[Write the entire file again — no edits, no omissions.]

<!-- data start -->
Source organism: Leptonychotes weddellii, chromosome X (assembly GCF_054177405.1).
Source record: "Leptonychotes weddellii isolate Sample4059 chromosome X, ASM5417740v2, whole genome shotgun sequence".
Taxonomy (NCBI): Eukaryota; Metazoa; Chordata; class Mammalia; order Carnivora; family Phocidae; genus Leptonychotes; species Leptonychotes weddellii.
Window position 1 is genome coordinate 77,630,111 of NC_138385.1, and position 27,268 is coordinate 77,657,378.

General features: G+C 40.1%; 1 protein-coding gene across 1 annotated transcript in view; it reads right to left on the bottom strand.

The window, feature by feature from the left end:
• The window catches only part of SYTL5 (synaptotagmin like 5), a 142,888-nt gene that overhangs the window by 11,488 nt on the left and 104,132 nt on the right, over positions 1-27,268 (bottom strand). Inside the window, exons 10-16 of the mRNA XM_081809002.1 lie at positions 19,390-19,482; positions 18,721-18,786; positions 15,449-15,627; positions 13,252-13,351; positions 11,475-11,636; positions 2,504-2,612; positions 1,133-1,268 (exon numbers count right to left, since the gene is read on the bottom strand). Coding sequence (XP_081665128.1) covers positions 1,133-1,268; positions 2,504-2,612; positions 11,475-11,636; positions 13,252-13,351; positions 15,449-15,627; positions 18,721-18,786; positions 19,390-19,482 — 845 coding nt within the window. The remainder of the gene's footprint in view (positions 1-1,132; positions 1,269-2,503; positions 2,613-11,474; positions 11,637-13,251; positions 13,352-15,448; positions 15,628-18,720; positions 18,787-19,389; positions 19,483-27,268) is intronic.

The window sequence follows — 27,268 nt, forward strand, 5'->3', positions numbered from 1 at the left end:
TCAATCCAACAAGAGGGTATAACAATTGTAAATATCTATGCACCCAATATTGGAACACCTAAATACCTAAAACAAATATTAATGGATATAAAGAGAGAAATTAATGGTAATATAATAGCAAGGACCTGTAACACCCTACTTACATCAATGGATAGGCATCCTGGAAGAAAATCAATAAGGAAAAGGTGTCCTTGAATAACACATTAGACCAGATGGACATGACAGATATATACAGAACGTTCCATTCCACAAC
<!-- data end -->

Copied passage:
Source organism: Leptonychotes weddellii, chromosome X (assembly GCF_054177405.1).
Source record: "Leptonychotes weddellii isolate Sample4059 chromosome X, ASM5417740v2, whole genome shotgun sequence".
Taxonomy (NCBI): Eukaryota; Metazoa; Chordata; class Mammalia; order Carnivora; family Phocidae; genus Leptonychotes; species Leptonychotes weddellii.
Window position 1 is genome coordinate 77,630,111 of NC_138385.1, and position 27,268 is coordinate 77,657,378.

General features: G+C 40.1%; 1 protein-coding gene across 1 annotated transcript in view; it reads right to left on the bottom strand.

The window, feature by feature from the left end:
• The window catches only part of SYTL5 (synaptotagmin like 5), a 142,888-nt gene that overhangs the window by 11,488 nt on the left and 104,132 nt on the right, over positions 1-27,268 (bottom strand). Inside the window, exons 10-16 of the mRNA XM_081809002.1 lie at positions 19,390-19,482; positions 18,721-18,786; positions 15,449-15,627; positions 13,252-13,351; positions 11,475-11,636; positions 2,504-2,612; positions 1,133-1,268 (exon numbers count right to left, since the gene is read on the bottom strand). Coding sequence (XP_081665128.1) covers positions 1,133-1,268; positions 2,504-2,612; positions 11,475-11,636; positions 13,252-13,351; positions 15,449-15,627; positions 18,721-18,786; positions 19,390-19,482 — 845 coding nt within the window. The remainder of the gene's footprint in view (positions 1-1,132; positions 1,269-2,503; positions 2,613-11,474; positions 11,637-13,251; positions 13,352-15,448; positions 15,628-18,720; positions 18,787-19,389; positions 19,483-27,268) is intronic.

The window sequence follows — 27,268 nt, forward strand, 5'->3', positions numbered from 1 at the left end:
TCAATCCAACAAGAGGGTATAACAATTGTAAATATCTATGCACCCAATATTGGAACACCTAAATACCTAAAACAAATATTAATGGATATAAAGAGAGAAATTAATGGTAATATAATAGCAAGGACCTGTAACACCCTACTTACATCAATGGATAGGCATCCTGGAAGAAAATCAATAAGGAAAAGGTGTCCTTGAATAACACATTAGACCAGATGGACATGACAGATATATACAGAACGTTCCATTCCACAAC